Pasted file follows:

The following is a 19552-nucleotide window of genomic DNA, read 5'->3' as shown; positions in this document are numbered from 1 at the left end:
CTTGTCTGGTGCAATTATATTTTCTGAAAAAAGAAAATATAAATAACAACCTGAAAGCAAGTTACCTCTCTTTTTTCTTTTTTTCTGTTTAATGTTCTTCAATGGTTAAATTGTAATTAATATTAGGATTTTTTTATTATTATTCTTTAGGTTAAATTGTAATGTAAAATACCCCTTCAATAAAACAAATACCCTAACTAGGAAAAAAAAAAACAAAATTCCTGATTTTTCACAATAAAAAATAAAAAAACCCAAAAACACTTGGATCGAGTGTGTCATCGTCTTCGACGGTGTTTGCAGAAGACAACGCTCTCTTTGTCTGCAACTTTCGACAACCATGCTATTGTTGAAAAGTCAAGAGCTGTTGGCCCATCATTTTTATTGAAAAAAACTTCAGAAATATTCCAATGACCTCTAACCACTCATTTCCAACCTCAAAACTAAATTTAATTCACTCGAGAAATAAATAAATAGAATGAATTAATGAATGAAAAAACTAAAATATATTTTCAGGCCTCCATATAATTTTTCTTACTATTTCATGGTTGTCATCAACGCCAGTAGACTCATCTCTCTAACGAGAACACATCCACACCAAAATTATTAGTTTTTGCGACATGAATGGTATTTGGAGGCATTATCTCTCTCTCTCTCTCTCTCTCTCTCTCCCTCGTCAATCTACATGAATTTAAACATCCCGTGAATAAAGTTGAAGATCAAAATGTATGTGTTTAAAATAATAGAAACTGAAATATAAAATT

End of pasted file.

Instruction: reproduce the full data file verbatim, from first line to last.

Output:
The following is a 19552-nucleotide window of genomic DNA, read 5'->3' as shown; positions in this document are numbered from 1 at the left end:
CTTGTCTGGTGCAATTATATTTTCTGAAAAAAGAAAATATAAATAACAACCTGAAAGCAAGTTACCTCTCTTTTTTCTTTTTTTCTGTTTAATGTTCTTCAATGGTTAAATTGTAATTAATATTAGGATTTTTTTATTATTATTCTTTAGGTTAAATTGTAATGTAAAATACCCCTTCAATAAAACAAATACCCTAACTAGGAAAAAAAAAAACAAAATTCCTGATTTTTCACAATAAAAAATAAAAAAACCCAAAAACACTTGGATCGAGTGTGTCATCGTCTTCGACGGTGTTTGCAGAAGACAACGCTCTCTTTGTCTGCAACTTTCGACAACCATGCTATTGTTGAAAAGTCAAGAGCTGTTGGCCCATCATTTTTATTGAAAAAAACTTCAGAAATATTCCAATGACCTCTAACCACTCATTTCCAACCTCAAAACTAAATTTAATTCACTCGAGAAATAAATAAATAGAATGAATTAATGAATGAAAAAACTAAAATATATTTTCAGGCCTCCATATAATTTTTCTTACTATTTCATGGTTGTCATCAACGCCAGTAGACTCATCTCTCTAACGAGAACACATCCACACCAAAATTATTAGTTTTTGCGACATGAATGGTATTTGGAGGCATTATCTCTCTCTCTCTCTCTCTCTCTCTCTCCCTCGTCAATCTACATGAATTTAAACATCCCGTGAATAAAGTTGAAGATCAAAATGTATGTGTTTAAAATAATAGAAACTGAAATATAAAATT